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In this website, English phonetic symbols are used to describe Chinese pronunciations. The table below is the International Phonetic Alphabet (IPA) for English. The vowels and consonants in red are used precisely or approximately in Mandarin Chinese. Don’t worry if you can’t read IPA symbols. Examples of each sound in common English words are provided to help you.

Vowels Consonants
IPA Examples IPA Examples
ʌ cup, luck b big, lab
ɑ: art, father d do, lady
æ cat, black f far, if
e met, bed g give, flag
ə away, taken, common h how, hello
ɜ:r turn, learn, her j yes, yellow
ɪ hit, sitting k kit, back
i: see, heat l let, lot
ɒ lot, odd m man, lemon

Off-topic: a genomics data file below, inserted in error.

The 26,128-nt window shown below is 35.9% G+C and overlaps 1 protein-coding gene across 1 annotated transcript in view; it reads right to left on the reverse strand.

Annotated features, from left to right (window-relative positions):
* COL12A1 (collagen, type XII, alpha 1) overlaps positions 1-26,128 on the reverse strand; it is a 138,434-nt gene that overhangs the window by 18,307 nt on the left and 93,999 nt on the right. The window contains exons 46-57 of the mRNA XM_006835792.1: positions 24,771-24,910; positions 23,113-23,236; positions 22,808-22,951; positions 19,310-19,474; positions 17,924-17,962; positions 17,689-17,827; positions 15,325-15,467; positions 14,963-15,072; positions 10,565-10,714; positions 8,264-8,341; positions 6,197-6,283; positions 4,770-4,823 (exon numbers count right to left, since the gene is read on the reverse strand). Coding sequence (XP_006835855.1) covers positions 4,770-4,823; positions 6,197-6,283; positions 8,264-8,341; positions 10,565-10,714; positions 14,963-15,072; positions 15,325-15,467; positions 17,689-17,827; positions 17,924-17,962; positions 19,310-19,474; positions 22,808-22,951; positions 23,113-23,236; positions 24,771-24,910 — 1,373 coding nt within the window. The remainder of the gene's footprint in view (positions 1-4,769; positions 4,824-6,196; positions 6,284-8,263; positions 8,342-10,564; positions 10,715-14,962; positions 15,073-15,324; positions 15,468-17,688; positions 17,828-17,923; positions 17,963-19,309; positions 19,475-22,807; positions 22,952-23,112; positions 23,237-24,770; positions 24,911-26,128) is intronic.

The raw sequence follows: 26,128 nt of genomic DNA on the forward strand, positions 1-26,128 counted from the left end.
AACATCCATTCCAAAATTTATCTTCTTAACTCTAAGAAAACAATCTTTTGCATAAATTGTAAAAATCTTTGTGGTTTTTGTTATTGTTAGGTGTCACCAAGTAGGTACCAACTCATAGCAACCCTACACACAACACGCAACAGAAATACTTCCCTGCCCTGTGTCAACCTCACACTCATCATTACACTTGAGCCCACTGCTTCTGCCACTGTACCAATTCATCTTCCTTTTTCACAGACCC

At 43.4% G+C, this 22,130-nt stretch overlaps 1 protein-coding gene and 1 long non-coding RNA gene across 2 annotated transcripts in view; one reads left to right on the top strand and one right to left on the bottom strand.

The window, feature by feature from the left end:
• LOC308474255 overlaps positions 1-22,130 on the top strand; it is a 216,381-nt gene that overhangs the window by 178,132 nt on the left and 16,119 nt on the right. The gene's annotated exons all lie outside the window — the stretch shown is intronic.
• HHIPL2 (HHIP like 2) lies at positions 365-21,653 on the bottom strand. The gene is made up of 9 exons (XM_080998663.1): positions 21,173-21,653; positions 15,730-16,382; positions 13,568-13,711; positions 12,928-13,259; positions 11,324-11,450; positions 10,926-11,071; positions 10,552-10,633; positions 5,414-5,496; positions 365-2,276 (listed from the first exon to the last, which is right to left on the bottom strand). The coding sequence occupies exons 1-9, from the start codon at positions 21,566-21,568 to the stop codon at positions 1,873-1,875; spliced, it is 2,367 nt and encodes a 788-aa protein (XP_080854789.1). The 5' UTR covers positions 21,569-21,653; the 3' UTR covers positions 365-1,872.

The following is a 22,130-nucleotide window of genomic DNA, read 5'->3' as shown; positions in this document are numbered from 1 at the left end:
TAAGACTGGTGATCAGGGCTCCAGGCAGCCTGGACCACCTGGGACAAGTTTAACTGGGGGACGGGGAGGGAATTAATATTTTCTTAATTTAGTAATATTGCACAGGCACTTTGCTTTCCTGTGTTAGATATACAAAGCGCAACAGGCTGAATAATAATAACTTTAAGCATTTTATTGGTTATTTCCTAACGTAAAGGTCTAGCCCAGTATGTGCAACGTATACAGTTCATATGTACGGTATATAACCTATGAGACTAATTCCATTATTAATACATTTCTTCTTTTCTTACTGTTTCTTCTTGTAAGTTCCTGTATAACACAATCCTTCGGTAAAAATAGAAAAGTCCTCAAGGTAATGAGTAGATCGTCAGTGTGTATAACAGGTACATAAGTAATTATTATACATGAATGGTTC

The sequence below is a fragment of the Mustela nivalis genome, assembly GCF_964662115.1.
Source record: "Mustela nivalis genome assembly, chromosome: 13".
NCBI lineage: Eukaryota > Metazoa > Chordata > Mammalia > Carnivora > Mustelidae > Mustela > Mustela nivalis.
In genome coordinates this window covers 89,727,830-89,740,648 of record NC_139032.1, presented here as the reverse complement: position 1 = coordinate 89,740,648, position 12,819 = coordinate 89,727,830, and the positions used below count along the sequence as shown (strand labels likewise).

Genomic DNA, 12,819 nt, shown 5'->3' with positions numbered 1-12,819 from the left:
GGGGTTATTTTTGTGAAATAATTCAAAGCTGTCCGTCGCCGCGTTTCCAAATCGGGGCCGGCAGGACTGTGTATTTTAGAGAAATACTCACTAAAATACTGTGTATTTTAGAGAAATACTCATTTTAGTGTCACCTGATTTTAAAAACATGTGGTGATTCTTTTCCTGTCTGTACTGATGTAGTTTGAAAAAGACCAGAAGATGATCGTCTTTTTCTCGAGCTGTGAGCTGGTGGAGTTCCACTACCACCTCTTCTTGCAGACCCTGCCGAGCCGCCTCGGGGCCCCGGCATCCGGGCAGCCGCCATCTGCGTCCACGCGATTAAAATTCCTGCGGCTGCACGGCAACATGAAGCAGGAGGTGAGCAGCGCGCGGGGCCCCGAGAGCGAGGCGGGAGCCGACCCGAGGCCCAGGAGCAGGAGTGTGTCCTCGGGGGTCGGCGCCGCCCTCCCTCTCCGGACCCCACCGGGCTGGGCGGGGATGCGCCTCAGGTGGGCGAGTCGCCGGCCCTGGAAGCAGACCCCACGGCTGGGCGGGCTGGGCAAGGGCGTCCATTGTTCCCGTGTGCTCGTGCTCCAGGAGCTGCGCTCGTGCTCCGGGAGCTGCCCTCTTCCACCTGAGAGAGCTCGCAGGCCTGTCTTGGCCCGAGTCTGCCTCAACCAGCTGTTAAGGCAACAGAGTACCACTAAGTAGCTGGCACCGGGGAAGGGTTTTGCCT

ɔ: call, four, law n no, ten
ʊ put, could ŋ sing, finger
u: blue, food, boo p pet, map
five, eye r red, try
now, out s sun, miss
say, eight ʃ she, crash
əʊ go, home t tea, getting
ɔɪ boy, join check, church
r where, air θ think, both
ɪər near, here ð this, mother
ʊər pure, tourist v voice, five
w wet, win
z zoo, lazy
ʒ pleasure, vision, Jean-Baptiste (French)
just, large, judge
ts hats, cats
dz kids

The two special consonants /ts/ and /dz/ are only used at the end of words in English, such as hats and kids. In Mandarin Chinese, however, they are used in the beginning of words. The only Chinese sound that is not included in this table is /ü/, but it is the same as the ü in German and the u in French, so English speakers should not find it difficult to pronounce:

As you can see, fewer phonetic symbols are used in Chinese than in English, so in this sense, Chinese is in fact easier than English.